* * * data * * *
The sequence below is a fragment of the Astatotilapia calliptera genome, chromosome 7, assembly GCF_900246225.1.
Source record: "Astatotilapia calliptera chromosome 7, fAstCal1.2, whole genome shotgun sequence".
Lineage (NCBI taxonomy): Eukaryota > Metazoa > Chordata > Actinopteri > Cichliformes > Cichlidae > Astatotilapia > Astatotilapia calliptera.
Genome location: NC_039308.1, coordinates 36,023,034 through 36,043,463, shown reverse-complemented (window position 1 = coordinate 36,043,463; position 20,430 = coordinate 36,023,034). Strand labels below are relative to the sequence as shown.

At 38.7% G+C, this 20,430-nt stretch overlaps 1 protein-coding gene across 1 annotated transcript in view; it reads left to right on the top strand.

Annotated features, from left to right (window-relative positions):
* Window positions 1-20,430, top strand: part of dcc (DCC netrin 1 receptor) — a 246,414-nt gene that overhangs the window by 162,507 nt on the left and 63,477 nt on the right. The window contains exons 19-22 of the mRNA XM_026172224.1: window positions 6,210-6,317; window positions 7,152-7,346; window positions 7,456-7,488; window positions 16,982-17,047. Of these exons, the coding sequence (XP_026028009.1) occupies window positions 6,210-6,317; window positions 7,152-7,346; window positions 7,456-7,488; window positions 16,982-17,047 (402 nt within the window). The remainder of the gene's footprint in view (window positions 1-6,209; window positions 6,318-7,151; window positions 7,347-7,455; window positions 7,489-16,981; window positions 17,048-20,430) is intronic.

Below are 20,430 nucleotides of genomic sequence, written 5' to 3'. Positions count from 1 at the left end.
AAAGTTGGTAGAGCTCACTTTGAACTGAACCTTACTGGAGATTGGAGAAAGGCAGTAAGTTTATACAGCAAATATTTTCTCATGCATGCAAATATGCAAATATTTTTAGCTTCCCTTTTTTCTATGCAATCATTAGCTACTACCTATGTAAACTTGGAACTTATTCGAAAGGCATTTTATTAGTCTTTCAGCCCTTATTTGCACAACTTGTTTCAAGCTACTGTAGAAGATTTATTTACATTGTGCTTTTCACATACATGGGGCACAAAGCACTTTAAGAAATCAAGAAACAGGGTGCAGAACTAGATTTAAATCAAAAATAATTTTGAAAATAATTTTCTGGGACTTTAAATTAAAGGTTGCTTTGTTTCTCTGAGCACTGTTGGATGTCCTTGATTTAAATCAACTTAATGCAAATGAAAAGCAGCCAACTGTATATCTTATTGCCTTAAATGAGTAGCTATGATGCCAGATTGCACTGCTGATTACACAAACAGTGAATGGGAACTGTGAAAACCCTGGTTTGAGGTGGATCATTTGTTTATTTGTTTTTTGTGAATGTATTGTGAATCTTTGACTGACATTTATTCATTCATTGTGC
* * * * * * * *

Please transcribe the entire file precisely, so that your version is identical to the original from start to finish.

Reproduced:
The sequence below is a fragment of the Astatotilapia calliptera genome, chromosome 7, assembly GCF_900246225.1.
Source record: "Astatotilapia calliptera chromosome 7, fAstCal1.2, whole genome shotgun sequence".
Lineage (NCBI taxonomy): Eukaryota > Metazoa > Chordata > Actinopteri > Cichliformes > Cichlidae > Astatotilapia > Astatotilapia calliptera.
Genome location: NC_039308.1, coordinates 36,023,034 through 36,043,463, shown reverse-complemented (window position 1 = coordinate 36,043,463; position 20,430 = coordinate 36,023,034). Strand labels below are relative to the sequence as shown.

At 38.7% G+C, this 20,430-nt stretch overlaps 1 protein-coding gene across 1 annotated transcript in view; it reads left to right on the top strand.

Annotated features, from left to right (window-relative positions):
* Window positions 1-20,430, top strand: part of dcc (DCC netrin 1 receptor) — a 246,414-nt gene that overhangs the window by 162,507 nt on the left and 63,477 nt on the right. The window contains exons 19-22 of the mRNA XM_026172224.1: window positions 6,210-6,317; window positions 7,152-7,346; window positions 7,456-7,488; window positions 16,982-17,047. Of these exons, the coding sequence (XP_026028009.1) occupies window positions 6,210-6,317; window positions 7,152-7,346; window positions 7,456-7,488; window positions 16,982-17,047 (402 nt within the window). The remainder of the gene's footprint in view (window positions 1-6,209; window positions 6,318-7,151; window positions 7,347-7,455; window positions 7,489-16,981; window positions 17,048-20,430) is intronic.

Below are 20,430 nucleotides of genomic sequence, written 5' to 3'. Positions count from 1 at the left end.
AAAGTTGGTAGAGCTCACTTTGAACTGAACCTTACTGGAGATTGGAGAAAGGCAGTAAGTTTATACAGCAAATATTTTCTCATGCATGCAAATATGCAAATATTTTTAGCTTCCCTTTTTTCTATGCAATCATTAGCTACTACCTATGTAAACTTGGAACTTATTCGAAAGGCATTTTATTAGTCTTTCAGCCCTTATTTGCACAACTTGTTTCAAGCTACTGTAGAAGATTTATTTACATTGTGCTTTTCACATACATGGGGCACAAAGCACTTTAAGAAATCAAGAAACAGGGTGCAGAACTAGATTTAAATCAAAAATAATTTTGAAAATAATTTTCTGGGACTTTAAATTAAAGGTTGCTTTGTTTCTCTGAGCACTGTTGGATGTCCTTGATTTAAATCAACTTAATGCAAATGAAAAGCAGCCAACTGTATATCTTATTGCCTTAAATGAGTAGCTATGATGCCAGATTGCACTGCTGATTACACAAACAGTGAATGGGAACTGTGAAAACCCTGGTTTGAGGTGGATCATTTGTTTATTTGTTTTTTGTGAATGTATTGTGAATCTTTGACTGACATTTATTCATTCATTGTGC